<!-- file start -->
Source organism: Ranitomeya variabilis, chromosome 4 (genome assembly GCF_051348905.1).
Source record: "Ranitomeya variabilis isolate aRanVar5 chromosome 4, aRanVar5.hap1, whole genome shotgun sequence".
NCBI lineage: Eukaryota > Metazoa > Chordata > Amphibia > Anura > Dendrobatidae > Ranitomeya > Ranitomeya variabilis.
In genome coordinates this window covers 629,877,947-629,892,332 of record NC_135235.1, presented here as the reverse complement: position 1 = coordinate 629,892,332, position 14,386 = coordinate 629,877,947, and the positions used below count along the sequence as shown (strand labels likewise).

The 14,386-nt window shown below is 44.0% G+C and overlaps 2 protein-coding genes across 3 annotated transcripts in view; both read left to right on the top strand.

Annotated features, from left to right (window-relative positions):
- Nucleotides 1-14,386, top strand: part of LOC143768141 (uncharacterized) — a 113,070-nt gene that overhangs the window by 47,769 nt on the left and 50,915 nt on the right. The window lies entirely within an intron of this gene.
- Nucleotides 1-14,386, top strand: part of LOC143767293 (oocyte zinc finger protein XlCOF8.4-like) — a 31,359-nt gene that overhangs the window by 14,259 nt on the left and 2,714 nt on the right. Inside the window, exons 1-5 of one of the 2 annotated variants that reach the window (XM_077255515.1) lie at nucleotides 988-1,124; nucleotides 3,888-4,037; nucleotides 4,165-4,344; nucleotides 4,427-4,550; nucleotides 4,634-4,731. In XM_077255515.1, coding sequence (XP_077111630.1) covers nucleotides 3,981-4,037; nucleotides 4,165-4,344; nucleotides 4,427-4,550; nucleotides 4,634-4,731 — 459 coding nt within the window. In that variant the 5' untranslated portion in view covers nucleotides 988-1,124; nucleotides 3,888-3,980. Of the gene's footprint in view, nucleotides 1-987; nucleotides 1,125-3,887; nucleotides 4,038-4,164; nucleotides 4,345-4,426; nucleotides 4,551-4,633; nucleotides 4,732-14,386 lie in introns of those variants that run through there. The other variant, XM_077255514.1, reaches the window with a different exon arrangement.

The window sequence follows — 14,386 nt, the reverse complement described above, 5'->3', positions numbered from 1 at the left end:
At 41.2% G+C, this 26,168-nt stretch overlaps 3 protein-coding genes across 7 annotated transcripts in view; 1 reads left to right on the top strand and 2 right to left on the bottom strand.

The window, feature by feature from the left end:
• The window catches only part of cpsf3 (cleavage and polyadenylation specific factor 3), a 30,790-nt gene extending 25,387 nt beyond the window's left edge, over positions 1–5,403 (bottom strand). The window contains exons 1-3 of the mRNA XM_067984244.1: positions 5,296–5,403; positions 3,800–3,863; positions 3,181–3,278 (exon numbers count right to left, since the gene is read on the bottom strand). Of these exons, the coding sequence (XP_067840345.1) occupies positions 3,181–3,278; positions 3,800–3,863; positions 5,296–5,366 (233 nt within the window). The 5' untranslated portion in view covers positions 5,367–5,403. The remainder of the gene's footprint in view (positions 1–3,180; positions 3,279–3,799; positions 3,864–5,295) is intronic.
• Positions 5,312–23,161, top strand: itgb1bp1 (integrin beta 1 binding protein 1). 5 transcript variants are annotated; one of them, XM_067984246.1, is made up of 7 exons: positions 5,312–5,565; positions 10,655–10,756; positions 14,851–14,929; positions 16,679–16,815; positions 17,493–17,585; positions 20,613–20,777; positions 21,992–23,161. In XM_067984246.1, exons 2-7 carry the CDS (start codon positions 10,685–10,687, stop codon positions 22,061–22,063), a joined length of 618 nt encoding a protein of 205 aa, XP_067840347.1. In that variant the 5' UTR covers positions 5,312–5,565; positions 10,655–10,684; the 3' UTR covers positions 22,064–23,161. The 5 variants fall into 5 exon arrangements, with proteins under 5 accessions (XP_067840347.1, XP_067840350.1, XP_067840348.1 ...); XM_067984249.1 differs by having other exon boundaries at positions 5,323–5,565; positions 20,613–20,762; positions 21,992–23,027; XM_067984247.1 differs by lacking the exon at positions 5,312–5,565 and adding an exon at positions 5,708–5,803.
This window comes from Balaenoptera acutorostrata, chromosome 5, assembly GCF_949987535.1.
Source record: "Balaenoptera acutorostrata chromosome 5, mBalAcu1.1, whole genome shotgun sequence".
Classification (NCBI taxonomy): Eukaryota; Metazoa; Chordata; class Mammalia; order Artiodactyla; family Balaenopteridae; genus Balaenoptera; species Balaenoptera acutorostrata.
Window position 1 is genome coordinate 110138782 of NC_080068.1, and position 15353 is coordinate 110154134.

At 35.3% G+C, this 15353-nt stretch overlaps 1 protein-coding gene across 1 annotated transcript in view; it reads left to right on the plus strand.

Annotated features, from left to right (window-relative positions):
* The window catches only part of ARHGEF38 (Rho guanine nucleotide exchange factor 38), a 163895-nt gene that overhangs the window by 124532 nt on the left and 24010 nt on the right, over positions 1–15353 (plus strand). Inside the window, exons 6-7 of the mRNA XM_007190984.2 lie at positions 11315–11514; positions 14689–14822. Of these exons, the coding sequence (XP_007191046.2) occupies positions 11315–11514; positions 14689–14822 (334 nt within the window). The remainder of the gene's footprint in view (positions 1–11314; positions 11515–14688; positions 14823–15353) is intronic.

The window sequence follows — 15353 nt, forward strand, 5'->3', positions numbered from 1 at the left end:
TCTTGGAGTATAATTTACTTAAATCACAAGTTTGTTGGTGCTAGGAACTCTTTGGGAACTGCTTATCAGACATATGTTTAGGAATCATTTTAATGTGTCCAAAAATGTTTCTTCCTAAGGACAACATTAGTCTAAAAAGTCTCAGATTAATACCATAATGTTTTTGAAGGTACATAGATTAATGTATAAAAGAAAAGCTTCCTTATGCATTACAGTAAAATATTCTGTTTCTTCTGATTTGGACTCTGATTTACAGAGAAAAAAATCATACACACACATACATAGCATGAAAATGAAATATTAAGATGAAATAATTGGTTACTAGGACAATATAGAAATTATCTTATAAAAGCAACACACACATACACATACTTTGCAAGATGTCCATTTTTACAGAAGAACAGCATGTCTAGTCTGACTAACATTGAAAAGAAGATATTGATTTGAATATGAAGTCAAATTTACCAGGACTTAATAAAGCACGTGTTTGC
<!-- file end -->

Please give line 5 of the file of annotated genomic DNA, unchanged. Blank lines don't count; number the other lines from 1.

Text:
The 14,386-nt window shown below is 44.0% G+C and overlaps 2 protein-coding genes across 3 annotated transcripts in view; both read left to right on the top strand.